One of the standards of comedic theater is the mystery farce, and "Ramshackle Inn" by George Batson at Magic City's Arvel Graving Theater this weekend is a classic of the genre.
Director Alphonse Koenigsman has reprised the staging of this production from his final year at Central Campus nearly a decade ago. At that time he had to double-cast roles and switch some roles from male to female, but this production has a full cast in the proper genders.
It takes place in a bed-and-breakfast in New England in 1932, during Prohibition. The rundown place has been sold to Katie Kendrick as Belinda Pryde, a retired librarian, who hopes running the place will be a good way to meet interesting people.
Terry J. Aman/MDN - - 'Ramshackle Inn' cast members, from left, include Khristy Anderson as Mary Temple, Matthew Jermiason as Bill Phillips, Breanna Benson as Mame Phillips (stairs), Connor Bruce as Patton, Katie Kendrick as Belinda Pryde (box), Casey Feldner as Dr. Steven Russell, and kneeling, from left, Billy Haase as Constable Small, and Jacob Thrailkill as Gilhooley.
Her male friend, Commodore Towser, who is helping with running the place, is played by Alan Jermiason.
Within the first five minutes of the show we are introduced to the bootlegger, Patton, played by Connor Bruce, and his customer Arbuthnot, played by Mason Eisenzimmer, is murdered and put into a safe.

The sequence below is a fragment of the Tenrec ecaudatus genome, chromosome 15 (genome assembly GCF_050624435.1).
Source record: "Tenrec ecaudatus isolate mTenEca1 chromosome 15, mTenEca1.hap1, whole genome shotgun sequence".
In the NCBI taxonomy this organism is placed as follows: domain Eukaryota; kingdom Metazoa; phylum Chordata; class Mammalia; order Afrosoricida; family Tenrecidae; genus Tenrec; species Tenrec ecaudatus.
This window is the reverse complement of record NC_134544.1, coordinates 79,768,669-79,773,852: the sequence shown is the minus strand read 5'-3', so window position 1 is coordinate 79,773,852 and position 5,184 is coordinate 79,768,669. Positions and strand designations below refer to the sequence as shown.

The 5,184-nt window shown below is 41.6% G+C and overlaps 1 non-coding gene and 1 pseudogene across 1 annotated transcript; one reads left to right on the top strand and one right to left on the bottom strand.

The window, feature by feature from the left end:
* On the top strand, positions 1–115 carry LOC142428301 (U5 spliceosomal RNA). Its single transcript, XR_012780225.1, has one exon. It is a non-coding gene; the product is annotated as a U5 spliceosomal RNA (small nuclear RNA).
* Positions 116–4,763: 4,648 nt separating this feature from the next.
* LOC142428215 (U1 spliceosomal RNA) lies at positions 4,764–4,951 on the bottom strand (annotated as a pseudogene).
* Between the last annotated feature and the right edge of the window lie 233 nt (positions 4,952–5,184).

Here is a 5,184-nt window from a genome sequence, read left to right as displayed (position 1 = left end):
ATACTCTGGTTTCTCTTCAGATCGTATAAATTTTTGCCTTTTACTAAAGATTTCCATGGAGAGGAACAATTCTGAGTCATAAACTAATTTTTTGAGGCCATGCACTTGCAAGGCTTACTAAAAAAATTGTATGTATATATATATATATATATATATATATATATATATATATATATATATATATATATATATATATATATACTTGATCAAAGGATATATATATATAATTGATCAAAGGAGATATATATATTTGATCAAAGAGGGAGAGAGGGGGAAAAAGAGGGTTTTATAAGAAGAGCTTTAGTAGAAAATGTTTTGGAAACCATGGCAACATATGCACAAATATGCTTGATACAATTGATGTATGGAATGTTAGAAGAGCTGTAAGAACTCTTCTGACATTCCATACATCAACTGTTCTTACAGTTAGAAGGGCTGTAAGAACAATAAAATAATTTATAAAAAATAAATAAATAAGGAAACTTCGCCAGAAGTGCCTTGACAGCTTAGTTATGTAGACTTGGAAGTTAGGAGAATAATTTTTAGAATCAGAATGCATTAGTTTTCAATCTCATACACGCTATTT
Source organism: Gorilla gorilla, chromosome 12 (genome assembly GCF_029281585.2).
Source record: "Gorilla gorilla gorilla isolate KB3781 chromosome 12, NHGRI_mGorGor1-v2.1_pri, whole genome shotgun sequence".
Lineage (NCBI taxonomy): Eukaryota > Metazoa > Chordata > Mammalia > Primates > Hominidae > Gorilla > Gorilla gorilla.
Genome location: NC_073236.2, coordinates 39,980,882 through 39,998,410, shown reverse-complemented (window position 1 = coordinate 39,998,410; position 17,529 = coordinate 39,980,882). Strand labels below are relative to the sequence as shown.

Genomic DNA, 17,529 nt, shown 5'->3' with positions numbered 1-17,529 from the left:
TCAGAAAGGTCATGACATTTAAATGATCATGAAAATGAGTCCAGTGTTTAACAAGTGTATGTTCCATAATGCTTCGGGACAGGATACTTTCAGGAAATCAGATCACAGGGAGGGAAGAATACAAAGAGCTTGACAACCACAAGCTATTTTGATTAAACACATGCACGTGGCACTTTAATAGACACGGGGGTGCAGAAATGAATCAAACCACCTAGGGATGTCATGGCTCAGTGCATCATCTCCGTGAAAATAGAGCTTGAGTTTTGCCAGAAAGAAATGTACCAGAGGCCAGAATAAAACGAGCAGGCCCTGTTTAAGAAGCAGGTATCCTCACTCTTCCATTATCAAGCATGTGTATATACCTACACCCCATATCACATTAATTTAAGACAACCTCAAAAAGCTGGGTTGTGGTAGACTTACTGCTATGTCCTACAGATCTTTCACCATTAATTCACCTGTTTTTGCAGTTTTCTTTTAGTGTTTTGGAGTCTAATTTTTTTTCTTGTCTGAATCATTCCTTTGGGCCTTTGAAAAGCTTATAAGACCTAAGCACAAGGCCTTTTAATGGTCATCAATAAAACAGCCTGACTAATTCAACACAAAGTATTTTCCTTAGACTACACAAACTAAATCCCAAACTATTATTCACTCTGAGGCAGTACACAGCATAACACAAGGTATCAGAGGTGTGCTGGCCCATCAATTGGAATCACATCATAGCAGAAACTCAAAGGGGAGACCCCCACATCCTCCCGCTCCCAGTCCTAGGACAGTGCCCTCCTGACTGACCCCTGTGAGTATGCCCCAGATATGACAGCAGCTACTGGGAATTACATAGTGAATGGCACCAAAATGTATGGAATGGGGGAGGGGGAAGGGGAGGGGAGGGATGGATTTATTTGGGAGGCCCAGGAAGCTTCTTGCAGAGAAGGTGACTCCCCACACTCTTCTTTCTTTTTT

This is not the last we see of Arbuthnot, as his body is moved from place to place to avoid being revealed, particularly to Constable Small, played by Billy Haase.
"Ramshackle Inn" has tickets at $7 for adults, $6 for seniors and $5 for students under 18. Show times are today through Saturday at 7:30 p.m. and Sunday at 2 p.m. No reservations are required.
Two more customers of the bad guy, played by Alexandra Coffelt and Breanna Benson arrive before three mysterious strangers do, who are Dr. and Gail Russell (Casey Feldner and Emily Veazey) with Alice Fisher (Priscilla Allen), who have a complicated relationship among themselves. The banker Mr. Temple, in the person of Chris Pitner, comes on the scene, and we find he has helped frame Bill Phillips (Matthew Jermiason) for embezzlement.
Bill is the son of the previous owner of the Inn, Mame Phillips, played by Benson, and is in love with Temple's niece Mary (Khristy Anderson), which naturally Temple doesn't approve of. There is a sudden blackout and when the lights come up, Temple is found murdered.
And that's just the first act.
There are lots of twists and turns, blackouts, screams and surprises.
"There are lots of doors and moving of bodies," Koenigsman said. "There are 10 doors besides the hiding places on stage."